As the gauge showed only a minor amount of wear (perhaps I should have checked it before cleaning and waxing), I mounted it back on the bike, and spun the crank and shifted until the chain moved smoothly through the full range of the derailers.

11 Good Chain 1

12 Good Chain 2

Result: Almost new chain, dry lubed, for just a few pennies, which will not attract sand and grit. It worked well for Cranberry Olympic, and what do you know, the old, tried and true method appears to give the best results according to Velo News, Sheldon Brown, and even testing from a laboratory dedicated to cycling. Take that, overpriced, fancy lubes.

Cranberry Olympic – 21 August, 2016

Cranberry Olympic 3rd Place

Overall: 3:02:05.1

After hearing about it from TriFury teammates for years, I finally had a chance to enter and compete in the Cranberry Trifest Olympic race. The Trifest actually runs two days, and consists of a sprint race on Saturday and the Olympic on Sunday. I entered the Olympic race intending just to run it for fun, without worrying about speed or placing. Surprisingly, I captured third place, and even more surprisingly, there were more than three people in my age group (which is usually how I reach the podium).  Here’s how it broke down:

Swim: 0.9 mi / 39.32 min, finishing 6 out of 7 in my age group. I’m not the fastest swimmer by far, and with Jamie telling me the water temperature was 81 the day before, I skipped the wet suit, which probably added ~4 min to my time. The swim was unique, as they ran it as a two loop course due to low water levels. My wave was right in the middle (4th), so by the time I got out there, I was  getting run over by the elite first wave swimmers, and then run over by the younger, faster swimmers in the later waves. I got smacked, and smacked, got poked, and poked, got grabbed, and grabbed, more swimmers than in any race ever. All part of the fun. I hope they keep the same course for next year.

T1: 1:52.8 min. Although I probably lost ~4 min on the swim without the wet suit, I made most if not all of it up in T1. Had I worn it, it probably would have taken me five minutes to get out of it and on the bike, as getting out of a wet suit while sweating profusely takes more time than it saves.  I also skipped the socks for the first race this year, for which I paid for later.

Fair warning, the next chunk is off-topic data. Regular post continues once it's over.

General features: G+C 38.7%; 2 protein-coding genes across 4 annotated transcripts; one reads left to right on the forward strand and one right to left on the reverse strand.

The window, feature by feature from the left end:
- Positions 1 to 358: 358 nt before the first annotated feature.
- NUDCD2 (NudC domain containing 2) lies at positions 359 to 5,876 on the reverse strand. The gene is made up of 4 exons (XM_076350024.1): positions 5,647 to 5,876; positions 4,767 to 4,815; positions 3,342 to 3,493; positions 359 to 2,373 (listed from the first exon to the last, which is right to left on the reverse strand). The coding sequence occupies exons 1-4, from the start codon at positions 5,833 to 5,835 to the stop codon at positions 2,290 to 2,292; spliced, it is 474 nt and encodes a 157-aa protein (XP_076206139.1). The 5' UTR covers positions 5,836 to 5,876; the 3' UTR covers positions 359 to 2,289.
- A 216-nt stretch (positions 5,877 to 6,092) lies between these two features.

Bike: 26.2 mi / 1:22:55 hr / 19.0 mph average, finishing 2 out of 7 in my age group. Like Mass State, I concentrated on keeping my heart rate in a relatively low zone. The bike course was nearly identical to Patriot Half, with a few sections cut out to change it from 28 to 26 miles. Jamie recommended taking salt tablets, so I took one at the start along with the ‘Gu’ every 30-40 minutes and liquids. I didn’t know I was averaging 19 mph until getting my results after the race.

T2: 2:25.3 min. Seems a bit strange that my T2 was ~32 seconds longer than T1, although I don’t know where the timing mats were located. I did make it a point to have  a good drink from my bike bottle before going out, and did have to fight a bit with the speed laces on my shoes. I will have to check these, specifically the right shoe, as you will see.

Run: 6.2 mi / 55:21 min / 8:56 min/mi average, finishing 2 out of 7 in my age group. This run was actually quite nice, as I was expecting the run to be similar to Patriot (hot, sunny, with little shade). Although there were sunny sections, and it was getting quite warm by this time, the run was mostly shady. I made it a point to walk through every water station (one every mile) and get some water, and took another extra salt tablet at the first water stop and a Gu just before the third stop. After the second mile, I could feel holes getting worn in my right foot. While I had skipped socks with my bike shoes many times before, this was the first sockless run in my (relatively) new racing flats. I concentrated on everything other than my feet, and finished the race with two smaller blisters on my toe and heal, and a large (~3″) long blister right along the instep of my foot.

Overall, it was a great race, and I hope  to be able to sign up for both the sprint and Olympic races next year.

Go George! Go Jen! – Barracudas 2015-2016

George and Jennifer finished a successful swim season. Their team, the Lowell YMCA ‘Barracudas’, had their banquet last week, and passed out awards and ribbons to all the swimmers.


Both George and Jennifer worked hard in swim practices, typically 3 – 4 times/week, and had a lot to show for it at the end of the season.

George brought home:

George Swim Team 2015-2016

George Swim Award 2015-2016

George Ribbons

Jennifer brought home:

Jennifer Swim Team 2015-2016

Jennifer Ribbons

It was a fun season for all.

Are You Serious, Spammer? (Part II)

While reviewing messages caught in the SpamTrap at work, this gem from a SEO operation in China fell out. Along with the rest of the message insisting we give them our credit card number so everyone could find our website, they provided the warning:

“If you fail to complete your domain name registration (for our) search engine optimization service by the expiration date, may result in the cancellation of this search engine optimization domain name notification proposal notice. ”

Doug and Dinsdale Piranha could not be reached for comment.